“He was the best [mayor] we ever had. Everybody says that,” Forsythe said.
At a table in front of Superfresh, William Smith, 54, sat ready with his iPhone to get pictures of the funeral procession. Smith wanted a photograph to remember Schaefer’s last ride.
Smith grew up in Edmondson Village — Schaefer's neighborhood.
For Smith, the most enduring memory of Schaefer was of the car picking up the mayor each morning as Smith walked to school.
“I was sorry to hear he passed. We know we don’t have forever. And he’s in a better place,” Smith said.
Michael Jordan Sr., 53, did a lot of work in downtown Baltimore as a member of Local No. 37 Operating Engineers, and recalled all the energy Schaefer invested in reclaiming a city many described as dying.
“We need more people like him around here. It would be a better world,” Jordan said.
Lauraville resident Frank Hogarth, 48, recalled in the 1970s when Schaefer came to the dedication of a new traffic light at the corner Anthony and Frankford Avenues. He said the community wanted the light to keep kids safe as they crossed the street to attend St. Anthony of Padua Catholic School.
“He brought a lot of ‘oomph’ to failing communities and made it so people could say, ‘Wow, this is nice, I think I’ll come down,’” Hogarth said.
Inside the church, Kweisi Mfume, a former congressman and City Councilman, said Schaefer saw a hidden gem in Baltimore.
"He lifted us up and dusted us off," Mfume said.
Mfume said he initially had a rocky relationship with the man who called him "Councilman Muffin" and whom he called "Mayor So What."
"No one irritated me more then (Schaefer) and no one irritated him more than me," Mfume said, before adding, to big laughs, "Well, maybe Parris Glendening."
Schaefer often had a testy relationship with Glendening, his gubernatorial successor. When Schaefer served as comptroller, the two sat at the same table during meetings of the Board of Public Works. Schaefer often taunted Glendening, who took the gibes impassively. Schaefer also revealed Glendening's affair with a staff member.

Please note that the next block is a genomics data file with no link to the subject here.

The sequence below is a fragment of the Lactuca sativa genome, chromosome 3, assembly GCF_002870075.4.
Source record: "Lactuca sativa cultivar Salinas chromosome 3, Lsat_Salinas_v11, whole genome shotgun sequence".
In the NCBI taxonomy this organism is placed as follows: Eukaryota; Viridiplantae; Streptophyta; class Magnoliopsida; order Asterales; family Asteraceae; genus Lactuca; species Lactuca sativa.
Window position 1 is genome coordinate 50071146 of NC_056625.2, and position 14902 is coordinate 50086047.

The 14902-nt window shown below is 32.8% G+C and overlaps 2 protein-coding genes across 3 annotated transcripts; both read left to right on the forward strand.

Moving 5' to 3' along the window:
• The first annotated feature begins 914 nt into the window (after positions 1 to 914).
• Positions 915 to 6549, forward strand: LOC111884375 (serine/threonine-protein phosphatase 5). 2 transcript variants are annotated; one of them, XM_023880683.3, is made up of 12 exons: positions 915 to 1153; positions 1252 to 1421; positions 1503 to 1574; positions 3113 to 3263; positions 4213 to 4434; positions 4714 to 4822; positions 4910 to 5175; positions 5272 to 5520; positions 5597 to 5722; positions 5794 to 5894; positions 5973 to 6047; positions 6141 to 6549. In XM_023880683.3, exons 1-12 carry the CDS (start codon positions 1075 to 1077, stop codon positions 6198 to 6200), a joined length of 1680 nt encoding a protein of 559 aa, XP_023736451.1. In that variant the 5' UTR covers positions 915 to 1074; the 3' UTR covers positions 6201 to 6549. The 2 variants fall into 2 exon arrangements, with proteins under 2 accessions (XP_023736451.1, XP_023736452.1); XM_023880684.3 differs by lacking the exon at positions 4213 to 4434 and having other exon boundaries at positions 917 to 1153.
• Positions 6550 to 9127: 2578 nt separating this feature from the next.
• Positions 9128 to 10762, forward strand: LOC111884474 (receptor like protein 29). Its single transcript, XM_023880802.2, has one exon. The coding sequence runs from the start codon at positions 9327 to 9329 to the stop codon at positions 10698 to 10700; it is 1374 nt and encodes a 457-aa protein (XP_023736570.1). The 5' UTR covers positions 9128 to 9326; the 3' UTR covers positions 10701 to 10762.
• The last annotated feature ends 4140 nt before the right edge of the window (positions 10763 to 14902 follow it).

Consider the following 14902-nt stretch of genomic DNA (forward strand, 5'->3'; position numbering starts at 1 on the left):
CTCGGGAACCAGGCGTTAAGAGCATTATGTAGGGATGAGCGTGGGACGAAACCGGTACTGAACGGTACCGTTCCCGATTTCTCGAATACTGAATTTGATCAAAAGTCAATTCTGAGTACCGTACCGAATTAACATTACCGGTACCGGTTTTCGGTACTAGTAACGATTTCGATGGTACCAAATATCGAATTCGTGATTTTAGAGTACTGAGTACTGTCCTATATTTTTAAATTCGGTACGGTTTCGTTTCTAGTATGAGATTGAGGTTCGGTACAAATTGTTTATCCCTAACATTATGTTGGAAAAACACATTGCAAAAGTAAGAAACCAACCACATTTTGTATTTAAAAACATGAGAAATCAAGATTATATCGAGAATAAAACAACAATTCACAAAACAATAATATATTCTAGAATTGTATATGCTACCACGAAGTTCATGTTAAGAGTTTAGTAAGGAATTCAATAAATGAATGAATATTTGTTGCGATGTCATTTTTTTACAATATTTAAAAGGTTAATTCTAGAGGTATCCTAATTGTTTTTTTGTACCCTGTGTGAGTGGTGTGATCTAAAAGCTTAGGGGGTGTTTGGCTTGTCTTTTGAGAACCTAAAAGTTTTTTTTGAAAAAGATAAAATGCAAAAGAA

In addition to O’Malley, former governors Marvin Mandel and Robert Ehrlich attended Schaefer's funeral. Only Glendening was absent.
Mfume said he and Schaefer "slowly, over time, developed mutual admiration and respect."
The relationship between Mfume and Schaefer was typical.
Long-time aide and friend Lainy Lebow-Sachs—whom Mfume called “the daughter Schaefer never had"— described Schaefer as a "giant of a man" and someone who was a visionary, tough, "and, let's face it, really complicated."
But Lebow-Sachs said Schaefer also had a way of getting the best out of those around him.
"One thing we all knew for sure was that if you had a shred of potential, (Schaefer) would find a way to pull it out of you," she said. “Keeping Baltimore safe and clean was an obsession for the mayor. … Can you imagine if he had a Blackberry?”
She listed several managerial lessons that Schaefer has left for public officials: Do it now, never be afraid to fail, pay attention to every detail, give something back by volunteering.
Lebow-Sachs said she believed Schaefer would be in the back of the church in spirit, pointing his finger and reminding friends and citizens alike to "remember what mattered most: he cared."
"Governor, we sure do, and I love you very, very much," she said.